Updated: May 18
My phobic aversion to shopping malls was recently put to the test. Recently when an opportunity to put up my first public art installation at a mall in downtown Kuala Lumpur ( with an honorarium attached) I swallowed my distaste and got to work. I was given the task to liven up a depressingly dreary corridor. About 40 feet long and 12 feet wide passage with hideous florescent lights that ran from the elevator to the restrooms on the 2nd floor. They wanted "something on the ceiling made of recycled material, *nice to look at* and completed before an art fair opened in a few weeks ". It had to be lightweight because the ceiling was made of foam core but no other specifics. Sure, I can do that. Except at this time Malaysia was under full lockdown and all the recycling centers were closed. I had no idea where I'd get the truckloads of materials I needed to complete the project. My first idea to use bubble wrap (which everyone had plenty of from all the pandemic online shopping) was quickly shot down. "Not nice to look at" I was told. Thankfully my plan B for a" plastic bottle synthesis" I was calling it, was deemed *nice to look at*. Now it was just a matter of finding the hundreds of bottle I'd need to complete the project.
I quickly used up my personal stash of bottles and I was striking out finding anywhere that had enough plastics for the entire project. A recycling group on Facebook was recommended, I joined and that lead to joining a few similar groups. Within a few days I found around a dozen people that had been hoarding bottles for months during lockdown and were more than happy to have someone take them I collected hundreds of #2 type plastic (milk, detergent, shampoo) in fairly little time. The garage below my studio provided dozens of motor oil containers also.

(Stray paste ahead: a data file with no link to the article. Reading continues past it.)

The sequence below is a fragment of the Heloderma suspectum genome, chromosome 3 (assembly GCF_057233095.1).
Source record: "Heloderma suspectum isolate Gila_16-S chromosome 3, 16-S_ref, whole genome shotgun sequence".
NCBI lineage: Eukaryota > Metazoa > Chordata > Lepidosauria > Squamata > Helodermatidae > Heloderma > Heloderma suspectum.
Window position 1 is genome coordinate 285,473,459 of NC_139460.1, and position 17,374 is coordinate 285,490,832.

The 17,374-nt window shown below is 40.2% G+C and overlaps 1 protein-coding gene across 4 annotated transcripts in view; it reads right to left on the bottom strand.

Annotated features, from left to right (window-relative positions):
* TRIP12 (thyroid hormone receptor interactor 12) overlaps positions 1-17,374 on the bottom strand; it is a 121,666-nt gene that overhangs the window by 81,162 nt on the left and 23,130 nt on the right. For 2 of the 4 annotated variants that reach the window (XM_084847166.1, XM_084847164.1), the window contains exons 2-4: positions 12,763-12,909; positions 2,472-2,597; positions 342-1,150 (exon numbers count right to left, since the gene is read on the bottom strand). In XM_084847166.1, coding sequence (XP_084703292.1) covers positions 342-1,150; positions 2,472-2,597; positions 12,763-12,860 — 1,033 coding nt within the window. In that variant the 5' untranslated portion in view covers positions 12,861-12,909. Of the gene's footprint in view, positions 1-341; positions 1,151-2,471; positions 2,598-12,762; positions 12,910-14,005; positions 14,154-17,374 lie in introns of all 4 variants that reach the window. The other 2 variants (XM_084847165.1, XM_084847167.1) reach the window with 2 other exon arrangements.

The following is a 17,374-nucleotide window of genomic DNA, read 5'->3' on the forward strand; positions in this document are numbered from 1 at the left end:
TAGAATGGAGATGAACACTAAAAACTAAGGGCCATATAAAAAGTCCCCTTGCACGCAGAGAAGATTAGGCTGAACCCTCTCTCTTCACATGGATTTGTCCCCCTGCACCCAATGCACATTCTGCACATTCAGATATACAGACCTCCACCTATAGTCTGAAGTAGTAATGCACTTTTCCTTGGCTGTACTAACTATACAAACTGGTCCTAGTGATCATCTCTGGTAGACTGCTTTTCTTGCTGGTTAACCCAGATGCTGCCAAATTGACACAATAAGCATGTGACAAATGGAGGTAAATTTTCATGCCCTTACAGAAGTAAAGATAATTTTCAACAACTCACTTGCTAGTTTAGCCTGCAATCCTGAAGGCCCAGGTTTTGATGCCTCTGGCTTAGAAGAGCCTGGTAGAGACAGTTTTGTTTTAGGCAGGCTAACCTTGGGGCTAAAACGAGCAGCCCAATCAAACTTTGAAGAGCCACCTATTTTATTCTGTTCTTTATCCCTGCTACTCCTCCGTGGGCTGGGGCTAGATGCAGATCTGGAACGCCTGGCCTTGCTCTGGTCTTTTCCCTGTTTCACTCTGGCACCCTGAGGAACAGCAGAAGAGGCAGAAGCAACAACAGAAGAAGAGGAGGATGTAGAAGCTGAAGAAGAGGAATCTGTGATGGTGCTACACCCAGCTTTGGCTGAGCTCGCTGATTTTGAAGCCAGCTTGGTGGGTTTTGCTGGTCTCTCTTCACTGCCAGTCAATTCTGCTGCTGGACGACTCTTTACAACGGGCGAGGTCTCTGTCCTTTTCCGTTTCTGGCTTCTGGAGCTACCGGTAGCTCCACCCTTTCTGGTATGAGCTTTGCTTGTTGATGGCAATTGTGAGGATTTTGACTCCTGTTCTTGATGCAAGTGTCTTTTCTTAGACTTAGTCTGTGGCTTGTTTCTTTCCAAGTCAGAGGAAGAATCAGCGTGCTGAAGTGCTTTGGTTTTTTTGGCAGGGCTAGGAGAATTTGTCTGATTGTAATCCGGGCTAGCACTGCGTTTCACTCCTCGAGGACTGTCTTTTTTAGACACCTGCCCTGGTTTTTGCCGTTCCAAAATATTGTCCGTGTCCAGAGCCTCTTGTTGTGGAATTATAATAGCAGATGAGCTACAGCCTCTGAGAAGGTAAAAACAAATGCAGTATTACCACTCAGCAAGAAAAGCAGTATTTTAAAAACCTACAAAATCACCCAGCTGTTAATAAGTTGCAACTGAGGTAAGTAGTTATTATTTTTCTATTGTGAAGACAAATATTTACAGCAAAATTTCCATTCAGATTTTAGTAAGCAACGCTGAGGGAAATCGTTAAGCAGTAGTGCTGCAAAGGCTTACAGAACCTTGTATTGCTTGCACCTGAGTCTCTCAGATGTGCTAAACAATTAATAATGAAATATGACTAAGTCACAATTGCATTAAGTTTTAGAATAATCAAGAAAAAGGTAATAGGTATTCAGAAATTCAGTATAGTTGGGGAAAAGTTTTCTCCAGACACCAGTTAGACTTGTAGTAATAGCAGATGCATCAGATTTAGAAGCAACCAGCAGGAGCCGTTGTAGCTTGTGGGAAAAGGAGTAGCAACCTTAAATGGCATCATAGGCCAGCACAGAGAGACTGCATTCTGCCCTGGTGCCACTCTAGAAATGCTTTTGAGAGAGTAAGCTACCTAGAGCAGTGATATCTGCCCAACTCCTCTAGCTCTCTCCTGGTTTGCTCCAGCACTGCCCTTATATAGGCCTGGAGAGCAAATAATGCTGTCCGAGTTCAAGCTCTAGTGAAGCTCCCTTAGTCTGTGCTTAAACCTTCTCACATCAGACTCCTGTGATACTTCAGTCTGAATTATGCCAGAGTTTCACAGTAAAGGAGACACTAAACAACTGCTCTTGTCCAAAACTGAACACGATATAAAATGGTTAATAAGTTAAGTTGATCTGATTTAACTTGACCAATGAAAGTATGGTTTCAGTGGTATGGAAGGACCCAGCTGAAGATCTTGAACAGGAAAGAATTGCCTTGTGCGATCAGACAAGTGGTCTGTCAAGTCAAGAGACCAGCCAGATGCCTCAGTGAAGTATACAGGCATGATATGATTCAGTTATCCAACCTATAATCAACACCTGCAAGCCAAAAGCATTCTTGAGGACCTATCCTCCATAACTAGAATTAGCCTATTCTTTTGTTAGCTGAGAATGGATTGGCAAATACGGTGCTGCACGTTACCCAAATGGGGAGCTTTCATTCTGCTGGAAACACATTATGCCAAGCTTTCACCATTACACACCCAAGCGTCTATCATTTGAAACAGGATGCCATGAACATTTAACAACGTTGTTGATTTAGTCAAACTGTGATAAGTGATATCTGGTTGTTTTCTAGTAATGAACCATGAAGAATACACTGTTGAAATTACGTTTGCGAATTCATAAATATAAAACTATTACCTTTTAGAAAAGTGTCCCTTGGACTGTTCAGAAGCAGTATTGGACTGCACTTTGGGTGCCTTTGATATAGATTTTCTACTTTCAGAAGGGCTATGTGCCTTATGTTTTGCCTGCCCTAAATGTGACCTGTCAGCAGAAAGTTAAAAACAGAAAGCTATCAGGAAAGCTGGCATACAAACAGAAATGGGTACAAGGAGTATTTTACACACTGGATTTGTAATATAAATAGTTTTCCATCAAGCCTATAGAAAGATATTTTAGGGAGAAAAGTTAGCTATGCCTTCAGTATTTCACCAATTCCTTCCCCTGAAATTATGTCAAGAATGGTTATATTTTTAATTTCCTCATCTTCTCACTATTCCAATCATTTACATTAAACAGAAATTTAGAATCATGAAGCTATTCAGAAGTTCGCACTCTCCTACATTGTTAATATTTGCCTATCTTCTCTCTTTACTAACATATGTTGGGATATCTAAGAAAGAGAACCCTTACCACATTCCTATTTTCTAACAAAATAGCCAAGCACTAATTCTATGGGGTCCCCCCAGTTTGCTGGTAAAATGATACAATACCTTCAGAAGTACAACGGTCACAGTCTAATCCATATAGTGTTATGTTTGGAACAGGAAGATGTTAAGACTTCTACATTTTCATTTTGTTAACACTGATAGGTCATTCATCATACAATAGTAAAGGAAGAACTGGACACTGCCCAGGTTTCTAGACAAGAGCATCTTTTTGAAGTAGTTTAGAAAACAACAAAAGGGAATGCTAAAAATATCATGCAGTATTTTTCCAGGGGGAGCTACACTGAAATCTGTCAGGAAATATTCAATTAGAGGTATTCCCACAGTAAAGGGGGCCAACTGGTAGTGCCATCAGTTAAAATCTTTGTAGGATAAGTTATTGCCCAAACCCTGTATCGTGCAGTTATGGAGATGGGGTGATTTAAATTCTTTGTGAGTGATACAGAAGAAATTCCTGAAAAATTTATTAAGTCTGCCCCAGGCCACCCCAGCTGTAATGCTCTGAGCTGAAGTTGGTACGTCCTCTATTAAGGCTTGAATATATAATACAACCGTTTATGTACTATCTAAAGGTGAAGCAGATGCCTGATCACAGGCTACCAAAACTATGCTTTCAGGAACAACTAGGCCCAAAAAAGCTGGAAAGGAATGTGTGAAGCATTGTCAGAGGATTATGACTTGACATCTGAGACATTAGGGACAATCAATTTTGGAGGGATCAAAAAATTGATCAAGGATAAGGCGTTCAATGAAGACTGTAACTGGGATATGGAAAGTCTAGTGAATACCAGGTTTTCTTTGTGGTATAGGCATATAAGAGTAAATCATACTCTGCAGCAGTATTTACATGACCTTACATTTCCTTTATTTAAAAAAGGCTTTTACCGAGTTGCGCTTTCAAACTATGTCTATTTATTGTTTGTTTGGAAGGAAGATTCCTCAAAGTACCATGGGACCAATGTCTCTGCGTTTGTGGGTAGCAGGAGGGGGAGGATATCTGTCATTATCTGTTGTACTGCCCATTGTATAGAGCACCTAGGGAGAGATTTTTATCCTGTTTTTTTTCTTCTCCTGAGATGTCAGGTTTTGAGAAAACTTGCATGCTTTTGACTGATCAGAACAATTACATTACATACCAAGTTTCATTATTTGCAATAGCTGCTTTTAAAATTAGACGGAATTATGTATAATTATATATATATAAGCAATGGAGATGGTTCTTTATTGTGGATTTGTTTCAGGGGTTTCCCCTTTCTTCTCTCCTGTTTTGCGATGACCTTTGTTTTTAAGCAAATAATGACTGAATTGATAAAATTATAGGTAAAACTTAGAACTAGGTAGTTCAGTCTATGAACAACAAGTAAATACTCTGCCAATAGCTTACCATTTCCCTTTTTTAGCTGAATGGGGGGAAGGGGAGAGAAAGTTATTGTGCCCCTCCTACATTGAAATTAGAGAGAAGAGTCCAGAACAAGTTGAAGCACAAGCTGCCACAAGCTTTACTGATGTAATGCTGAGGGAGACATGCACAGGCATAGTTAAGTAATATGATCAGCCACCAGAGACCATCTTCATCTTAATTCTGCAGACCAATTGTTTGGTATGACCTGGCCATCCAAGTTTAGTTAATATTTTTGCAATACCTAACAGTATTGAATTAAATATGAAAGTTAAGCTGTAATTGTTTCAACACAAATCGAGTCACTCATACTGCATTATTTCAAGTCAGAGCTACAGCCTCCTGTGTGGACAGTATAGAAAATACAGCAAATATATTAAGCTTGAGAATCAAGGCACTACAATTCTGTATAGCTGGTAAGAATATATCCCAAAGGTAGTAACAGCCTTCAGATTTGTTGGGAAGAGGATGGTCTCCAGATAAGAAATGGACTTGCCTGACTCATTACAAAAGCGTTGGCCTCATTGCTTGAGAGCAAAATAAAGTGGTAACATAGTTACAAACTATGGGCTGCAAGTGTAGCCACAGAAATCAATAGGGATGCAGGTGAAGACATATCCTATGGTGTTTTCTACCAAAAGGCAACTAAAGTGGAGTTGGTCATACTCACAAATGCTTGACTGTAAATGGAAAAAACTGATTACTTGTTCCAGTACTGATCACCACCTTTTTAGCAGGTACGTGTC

Thankfully most of the containers were cleaned, except the motor oil jugs, they were a real pain in the ass to clean. If anyone has any tips on getting oil off plastic I'm all ears. Most of the project is held together with plastic rivets although there's lots of grommets and zip ties too. You can scroll through some shots of section coming together in my studio above.
My state of the art bottle dissection machine in action. I got into a good rhythm every now and then but not quite this fast.
I installed each section after it was finished every week, it took about six weeks until the entire corridor was done. It was a lot of work but I was pretty pleased in the end and the building management was too. You can scroll through shots of the finished product above.
What I could do around the lights wasn't really decided until after I started to install. They're LED and produce no heat. Once I convinced the management there was no fire hazards they agreed to let me hid their hideous glow. It ended up being their favorite part.
I was asked to write a bit about the piece for the wall label, I won't bore you with the whole thing but there's a small snippet below to help answer your "But what does it mean?" questions:
"I have a complicated relationship with plastics; while I share the same concerns about its environmental impact as many others do, as an artist I see it as an amazingly versatile material with limitless art making potential. I see this work as a representation of how our lives are intertwine and inseparable from plastics, At a very basic level, the contents from the plastic used in this piece sustain the city and it's in habitants."
It'll be up through January at Fahrenheit 88 mall on the first floor, in Bukit Bintang, Kuala Lumpur. Stop by and have a look in you're in the area and please let me know what you think, it'll be available for the next venue in early 2022. Happy New Year! And a big thanks to Anup Ravindranathan for the photography .
Chadwick Moore A Synthesis of Emptied Bottles, 2021 Plastic containers, bubble wrap, wire zip ties and rivets, 1430 x 425 x 65 cm